Small Business Chamber Newsletter

December 29, 2017


The South Carolina Small Business Chamber of Commerce (SCSBCC) had a very busy and successful 2017

Now it’s time for 2018 and most of our 2017 issues will be carried into the new year.

Retirement Plan for Employees

SCSBCC will continue to work with AARP South Carolina and other organizations to develop a statewide 401(k) retirement investment program that small businesses can voluntarily offer to employees at no cost other than payroll deduction.

Offshore Oil Exploration and Drilling

SCSBCC will continue to oppose seismic testing and drilling for oil off our coast while also providing the leadership to the Business Alliance for Protecting the Atlantic Coast to do the same for all the Eastern seaboard.

Nuclear Debacle

SCSBCC will continue its role in solving the SCE&G/Santee Cooper nuclear plants construction debacle.  Our goal will be recovering for all the consumers’ the additional electricity costs they have paid since 2009 for the now abandoned plants and stopping future collection of increased electricity rates to pay for the failed construction project.

Utility Regulatory Reform

SCSBCC will be a strong business advocate for utility regulatory reform to insure that the nuclear plants financial disaster never happens again to the consumer.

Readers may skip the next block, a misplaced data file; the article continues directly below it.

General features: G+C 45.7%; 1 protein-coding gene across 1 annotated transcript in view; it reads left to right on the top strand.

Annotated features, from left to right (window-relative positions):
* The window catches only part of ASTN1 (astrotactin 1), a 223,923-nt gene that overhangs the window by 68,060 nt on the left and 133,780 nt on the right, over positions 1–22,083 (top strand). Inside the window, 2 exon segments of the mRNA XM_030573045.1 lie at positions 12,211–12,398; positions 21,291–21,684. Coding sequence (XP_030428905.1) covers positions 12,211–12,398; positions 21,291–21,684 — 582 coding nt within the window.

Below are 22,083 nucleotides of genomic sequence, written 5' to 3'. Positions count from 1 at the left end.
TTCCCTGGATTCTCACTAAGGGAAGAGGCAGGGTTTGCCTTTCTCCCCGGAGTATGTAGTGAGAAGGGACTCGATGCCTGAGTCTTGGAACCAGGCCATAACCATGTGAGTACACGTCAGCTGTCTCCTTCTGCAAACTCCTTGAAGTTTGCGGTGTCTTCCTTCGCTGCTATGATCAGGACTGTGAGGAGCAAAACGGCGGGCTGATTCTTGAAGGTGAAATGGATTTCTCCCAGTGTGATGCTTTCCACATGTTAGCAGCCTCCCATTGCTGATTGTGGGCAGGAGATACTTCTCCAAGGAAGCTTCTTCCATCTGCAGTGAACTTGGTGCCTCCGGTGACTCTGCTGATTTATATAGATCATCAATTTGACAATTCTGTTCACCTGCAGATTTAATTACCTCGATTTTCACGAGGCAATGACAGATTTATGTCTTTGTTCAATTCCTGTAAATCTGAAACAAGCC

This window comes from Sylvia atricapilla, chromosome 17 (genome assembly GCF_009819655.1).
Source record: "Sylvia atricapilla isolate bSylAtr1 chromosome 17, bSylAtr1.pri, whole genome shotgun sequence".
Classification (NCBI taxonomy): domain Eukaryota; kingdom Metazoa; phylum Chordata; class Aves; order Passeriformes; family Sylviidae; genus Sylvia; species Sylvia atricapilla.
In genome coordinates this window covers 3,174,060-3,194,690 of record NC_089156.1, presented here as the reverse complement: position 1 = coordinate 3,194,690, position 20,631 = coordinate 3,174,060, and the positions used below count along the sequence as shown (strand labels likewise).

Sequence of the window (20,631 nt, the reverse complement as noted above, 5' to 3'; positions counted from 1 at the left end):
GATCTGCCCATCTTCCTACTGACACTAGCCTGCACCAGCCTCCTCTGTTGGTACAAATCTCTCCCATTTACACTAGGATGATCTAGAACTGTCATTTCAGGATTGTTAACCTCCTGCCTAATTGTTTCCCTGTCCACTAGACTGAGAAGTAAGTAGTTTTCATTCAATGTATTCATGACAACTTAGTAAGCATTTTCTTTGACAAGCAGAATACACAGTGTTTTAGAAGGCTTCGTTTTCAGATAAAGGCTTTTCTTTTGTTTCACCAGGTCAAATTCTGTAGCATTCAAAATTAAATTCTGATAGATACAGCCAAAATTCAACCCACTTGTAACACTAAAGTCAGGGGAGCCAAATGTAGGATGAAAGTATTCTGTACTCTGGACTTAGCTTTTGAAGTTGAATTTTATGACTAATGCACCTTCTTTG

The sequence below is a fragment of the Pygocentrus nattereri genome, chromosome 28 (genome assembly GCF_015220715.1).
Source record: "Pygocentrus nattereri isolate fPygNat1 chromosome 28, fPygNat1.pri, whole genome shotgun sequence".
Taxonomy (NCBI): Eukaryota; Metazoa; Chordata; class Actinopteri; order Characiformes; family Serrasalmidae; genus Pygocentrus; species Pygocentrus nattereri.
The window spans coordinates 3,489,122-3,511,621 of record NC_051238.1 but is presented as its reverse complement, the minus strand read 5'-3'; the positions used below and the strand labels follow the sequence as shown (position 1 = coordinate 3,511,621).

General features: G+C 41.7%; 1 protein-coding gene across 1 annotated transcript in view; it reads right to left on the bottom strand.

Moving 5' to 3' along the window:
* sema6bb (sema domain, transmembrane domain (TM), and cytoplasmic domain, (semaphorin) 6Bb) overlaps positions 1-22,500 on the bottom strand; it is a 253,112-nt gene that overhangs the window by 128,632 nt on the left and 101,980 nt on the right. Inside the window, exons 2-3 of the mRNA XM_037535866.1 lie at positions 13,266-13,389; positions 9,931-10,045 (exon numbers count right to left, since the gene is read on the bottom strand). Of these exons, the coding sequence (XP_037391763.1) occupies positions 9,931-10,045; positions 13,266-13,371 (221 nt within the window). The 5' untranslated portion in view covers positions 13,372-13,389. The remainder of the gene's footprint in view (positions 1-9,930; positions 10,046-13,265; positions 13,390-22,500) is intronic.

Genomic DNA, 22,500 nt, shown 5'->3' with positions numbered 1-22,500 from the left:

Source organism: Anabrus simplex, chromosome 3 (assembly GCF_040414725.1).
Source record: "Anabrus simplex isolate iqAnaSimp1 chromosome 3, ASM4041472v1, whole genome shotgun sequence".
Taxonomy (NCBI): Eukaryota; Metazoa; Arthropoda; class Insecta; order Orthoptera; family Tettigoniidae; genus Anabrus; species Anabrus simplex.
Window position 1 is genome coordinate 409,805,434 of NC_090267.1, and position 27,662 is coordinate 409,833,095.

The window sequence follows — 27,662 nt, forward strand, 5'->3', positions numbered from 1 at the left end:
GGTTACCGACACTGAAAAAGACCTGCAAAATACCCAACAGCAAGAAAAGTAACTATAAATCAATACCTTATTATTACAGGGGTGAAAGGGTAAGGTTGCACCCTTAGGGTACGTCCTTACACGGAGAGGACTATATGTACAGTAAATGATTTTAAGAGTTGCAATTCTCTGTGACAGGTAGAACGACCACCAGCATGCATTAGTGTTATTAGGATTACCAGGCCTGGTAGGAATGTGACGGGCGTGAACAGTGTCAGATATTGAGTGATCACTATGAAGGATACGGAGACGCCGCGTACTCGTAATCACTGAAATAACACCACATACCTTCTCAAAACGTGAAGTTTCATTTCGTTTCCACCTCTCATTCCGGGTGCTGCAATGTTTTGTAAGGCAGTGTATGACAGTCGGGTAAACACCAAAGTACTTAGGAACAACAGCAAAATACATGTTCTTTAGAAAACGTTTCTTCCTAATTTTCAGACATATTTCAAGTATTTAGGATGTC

And More

Other issues, like the cost of health insurance, will surely present themselves in 2018.  SCSSBCC will always look for opportunity to work for our small businesses at the state and national level.

Small Business Get Crumbs in GOP Tax Reform

With a massive corporate tax cut now signed into law by the president, there are some in Washington wondering why small businesses are not grateful. The public was told by the president and Republicans in Congress that wages would be increased and new jobs added by the entire business community if the tax bill, which cuts the corporate tax rate by 40 percent, became law.

However, that’s not the small business reaction. It’s not that small businesses are unappreciative of the need for tax reform. It’s that they feel their voices weren’t respected in the process and their needs are not addressed in the final law. Why do they feel that way? Witness the numbers.

Read more


Happy New Year!

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